By: Mike Flanagan
A forthright take on the follies the world’s apparel buying community has to deal with, from Mike Flanagan, CEO of Clothesource – and his suggestions for putting them right.
13 November 2013
Despite a decision eight years ago by Japanese brands and retailers to cut the amount of clothing sourced from China, garment imports from the country are on the rise. Mike Flanagan believes the reasons should resonate with buyers in the US and EU too.
17 October 2013
A huge change has come over the clothing industry since the decision by around 120 fashion retailers and brands to sign the Bangladesh Accord or Alliance. But while buyers are becoming more relaxed about seeing factory audits published, trade associations seem to be increasingly out of touch.
11 September 2013
The issue of productivity in garment making countries around the world refuses to go away. But as Mike Flanagan writes here, there's no point in asking where the most productive workers will be in five years' time. It's the environment they're working in, and how that compares with other locations, he explains.
15 July 2013
Faced with an opportunity to change the course of events by getting Gap to sign up to the Accord on Fire & Building Safety in Bangladesh, an online petition and social media campaign made little difference to the company's stance - or its sales. As Mike Flanagan asks: Does social media matter only if concerned with things that don't?
10 June 2013
In the past few months, some of the world's most powerful institutions have criticised how the apparel industry operates. And while businesses are getting advice from many different directions, Mike Flanagan wonders if compliance has reached a watershed moment.
3 May 2013
Actions need to speak louder than words when it comes to tackling working conditions in the Bangladesh garment industry. And in the wake of the collapse last week of the Rana Plaza building near Dhaka, Mike Flanagan has what he describes as "a modest proposal" for identifying and delisting all unsound factories.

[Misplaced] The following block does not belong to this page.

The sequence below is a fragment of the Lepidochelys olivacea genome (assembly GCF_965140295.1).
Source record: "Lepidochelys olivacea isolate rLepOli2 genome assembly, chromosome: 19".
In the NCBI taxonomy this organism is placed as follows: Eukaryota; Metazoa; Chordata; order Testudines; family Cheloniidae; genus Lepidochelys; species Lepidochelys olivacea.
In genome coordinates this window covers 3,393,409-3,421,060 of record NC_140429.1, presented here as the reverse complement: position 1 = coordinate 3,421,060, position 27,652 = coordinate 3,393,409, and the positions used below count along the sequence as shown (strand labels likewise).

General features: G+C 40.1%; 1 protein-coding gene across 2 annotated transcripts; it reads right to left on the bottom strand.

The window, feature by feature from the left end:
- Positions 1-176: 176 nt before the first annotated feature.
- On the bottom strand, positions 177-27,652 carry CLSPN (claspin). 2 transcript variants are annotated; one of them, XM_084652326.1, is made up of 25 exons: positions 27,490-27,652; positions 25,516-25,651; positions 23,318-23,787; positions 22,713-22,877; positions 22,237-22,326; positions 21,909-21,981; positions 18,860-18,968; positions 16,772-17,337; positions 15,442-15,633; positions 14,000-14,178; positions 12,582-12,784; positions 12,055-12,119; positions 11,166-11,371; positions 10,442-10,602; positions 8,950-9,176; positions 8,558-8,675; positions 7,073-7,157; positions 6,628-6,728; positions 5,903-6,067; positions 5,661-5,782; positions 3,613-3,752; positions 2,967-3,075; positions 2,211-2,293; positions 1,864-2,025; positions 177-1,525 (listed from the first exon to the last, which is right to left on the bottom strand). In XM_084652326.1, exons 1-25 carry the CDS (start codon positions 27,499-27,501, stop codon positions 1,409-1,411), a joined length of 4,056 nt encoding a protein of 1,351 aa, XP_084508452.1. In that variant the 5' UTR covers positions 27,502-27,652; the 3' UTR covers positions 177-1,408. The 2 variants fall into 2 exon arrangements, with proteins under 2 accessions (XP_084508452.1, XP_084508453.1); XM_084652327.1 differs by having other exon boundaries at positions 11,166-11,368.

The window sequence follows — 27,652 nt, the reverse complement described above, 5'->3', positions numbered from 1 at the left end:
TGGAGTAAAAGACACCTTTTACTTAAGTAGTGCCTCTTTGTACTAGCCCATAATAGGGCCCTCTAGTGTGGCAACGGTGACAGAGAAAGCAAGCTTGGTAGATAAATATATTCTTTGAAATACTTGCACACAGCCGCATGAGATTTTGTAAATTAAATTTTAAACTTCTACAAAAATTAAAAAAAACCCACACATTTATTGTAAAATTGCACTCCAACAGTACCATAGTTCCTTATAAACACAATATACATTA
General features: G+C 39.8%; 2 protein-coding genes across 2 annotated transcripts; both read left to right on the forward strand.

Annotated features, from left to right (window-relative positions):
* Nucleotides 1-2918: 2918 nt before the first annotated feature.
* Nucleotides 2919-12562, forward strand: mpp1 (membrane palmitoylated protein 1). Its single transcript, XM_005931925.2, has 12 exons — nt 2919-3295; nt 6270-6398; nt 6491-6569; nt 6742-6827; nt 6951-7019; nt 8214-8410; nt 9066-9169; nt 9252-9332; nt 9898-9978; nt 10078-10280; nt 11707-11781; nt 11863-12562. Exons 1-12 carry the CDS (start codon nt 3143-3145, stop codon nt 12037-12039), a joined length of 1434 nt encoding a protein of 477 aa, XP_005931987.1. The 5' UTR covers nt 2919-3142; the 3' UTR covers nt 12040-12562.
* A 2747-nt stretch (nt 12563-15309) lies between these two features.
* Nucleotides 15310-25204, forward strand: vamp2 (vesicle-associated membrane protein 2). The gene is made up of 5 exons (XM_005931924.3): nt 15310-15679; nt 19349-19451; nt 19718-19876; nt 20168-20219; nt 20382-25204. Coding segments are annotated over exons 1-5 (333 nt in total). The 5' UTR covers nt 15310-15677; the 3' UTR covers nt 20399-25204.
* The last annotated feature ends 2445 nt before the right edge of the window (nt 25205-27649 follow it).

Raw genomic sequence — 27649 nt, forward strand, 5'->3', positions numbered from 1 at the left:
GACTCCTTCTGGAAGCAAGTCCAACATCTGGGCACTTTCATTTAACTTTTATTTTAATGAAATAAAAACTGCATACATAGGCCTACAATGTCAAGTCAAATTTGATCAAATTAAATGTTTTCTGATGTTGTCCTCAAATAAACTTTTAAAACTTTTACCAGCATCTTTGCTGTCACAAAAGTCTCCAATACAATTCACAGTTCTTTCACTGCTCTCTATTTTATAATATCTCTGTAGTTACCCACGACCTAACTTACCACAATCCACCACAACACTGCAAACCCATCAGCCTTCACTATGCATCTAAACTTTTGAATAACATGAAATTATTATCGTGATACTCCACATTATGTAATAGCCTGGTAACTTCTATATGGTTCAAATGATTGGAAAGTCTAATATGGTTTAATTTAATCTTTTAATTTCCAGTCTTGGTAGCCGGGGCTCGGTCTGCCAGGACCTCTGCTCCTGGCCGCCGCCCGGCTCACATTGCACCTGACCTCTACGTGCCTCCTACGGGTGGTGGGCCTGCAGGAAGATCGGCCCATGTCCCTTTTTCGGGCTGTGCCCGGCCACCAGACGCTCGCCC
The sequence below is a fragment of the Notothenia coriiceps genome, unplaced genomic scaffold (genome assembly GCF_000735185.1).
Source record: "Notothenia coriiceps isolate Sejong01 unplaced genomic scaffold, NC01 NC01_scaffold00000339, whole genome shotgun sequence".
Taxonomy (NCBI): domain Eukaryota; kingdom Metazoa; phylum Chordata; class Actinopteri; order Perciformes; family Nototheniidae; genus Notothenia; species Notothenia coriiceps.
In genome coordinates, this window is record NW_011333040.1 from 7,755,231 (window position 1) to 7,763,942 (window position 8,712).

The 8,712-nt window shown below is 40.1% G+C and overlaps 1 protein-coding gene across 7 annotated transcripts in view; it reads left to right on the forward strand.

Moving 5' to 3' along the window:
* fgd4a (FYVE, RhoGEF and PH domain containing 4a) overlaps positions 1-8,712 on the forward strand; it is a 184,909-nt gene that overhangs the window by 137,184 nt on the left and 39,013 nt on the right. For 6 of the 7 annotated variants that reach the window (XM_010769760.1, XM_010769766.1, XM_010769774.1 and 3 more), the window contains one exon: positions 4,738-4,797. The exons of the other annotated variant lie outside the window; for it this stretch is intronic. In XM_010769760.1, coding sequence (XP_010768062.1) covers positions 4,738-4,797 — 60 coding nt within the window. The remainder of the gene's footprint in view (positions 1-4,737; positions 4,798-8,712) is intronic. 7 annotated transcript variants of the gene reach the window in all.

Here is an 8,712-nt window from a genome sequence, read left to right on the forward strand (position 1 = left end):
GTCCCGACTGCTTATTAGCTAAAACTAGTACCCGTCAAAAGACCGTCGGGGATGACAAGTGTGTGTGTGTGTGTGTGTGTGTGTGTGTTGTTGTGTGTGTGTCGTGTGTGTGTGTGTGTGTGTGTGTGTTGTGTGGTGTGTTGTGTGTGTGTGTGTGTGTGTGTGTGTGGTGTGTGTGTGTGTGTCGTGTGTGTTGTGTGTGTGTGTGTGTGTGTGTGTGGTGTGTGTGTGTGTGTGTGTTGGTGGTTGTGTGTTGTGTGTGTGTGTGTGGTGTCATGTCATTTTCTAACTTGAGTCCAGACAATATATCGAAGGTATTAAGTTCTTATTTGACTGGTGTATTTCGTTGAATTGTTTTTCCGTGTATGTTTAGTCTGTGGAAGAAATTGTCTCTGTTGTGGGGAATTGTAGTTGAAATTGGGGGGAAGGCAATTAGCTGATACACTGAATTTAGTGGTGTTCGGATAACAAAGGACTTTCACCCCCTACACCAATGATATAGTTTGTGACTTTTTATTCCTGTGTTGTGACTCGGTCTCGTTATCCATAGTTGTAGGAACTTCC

17 April 2013
The explosion in proposed trade agreements will probably stimulate major changes over the next decade in how apparel buyers organise their supply chains. But as Mike Flanagan explains, they never deliver what - or when - their lobbyists say they will.
13 March 2013
New pressures on Asian manufacturers are likely to hit apparel buyers on both sides of the Atlantic, including labour issues, minimum wages, raw material prices, abscondment, pollution and financial “redlining”. Mike Flanagan looks at the likely impact.
1 February 2013
Two campaigns carried out over the past two years by two groups of activists have achieved very different results. Whereas Greenpeace has successfully corralled major brands and retailers into its Detox programme, the Bangladesh Fire and Building Safety Agreement (BFBSA) campaign has struggled to make a mark. Mike Flanagan looks at what the Bangladesh factory fire row tells us about the future of compliance.
14 January 2013
Sourcing is influenced by a lot more than wages and fabric prices. Infrastructure, social tension, energy costs, currency rates, power availability and a buyer’s ability to control the uncontrollable all make sourcing as unpredictable as ever in 2013, says Mike Flanagan.
5 December 2012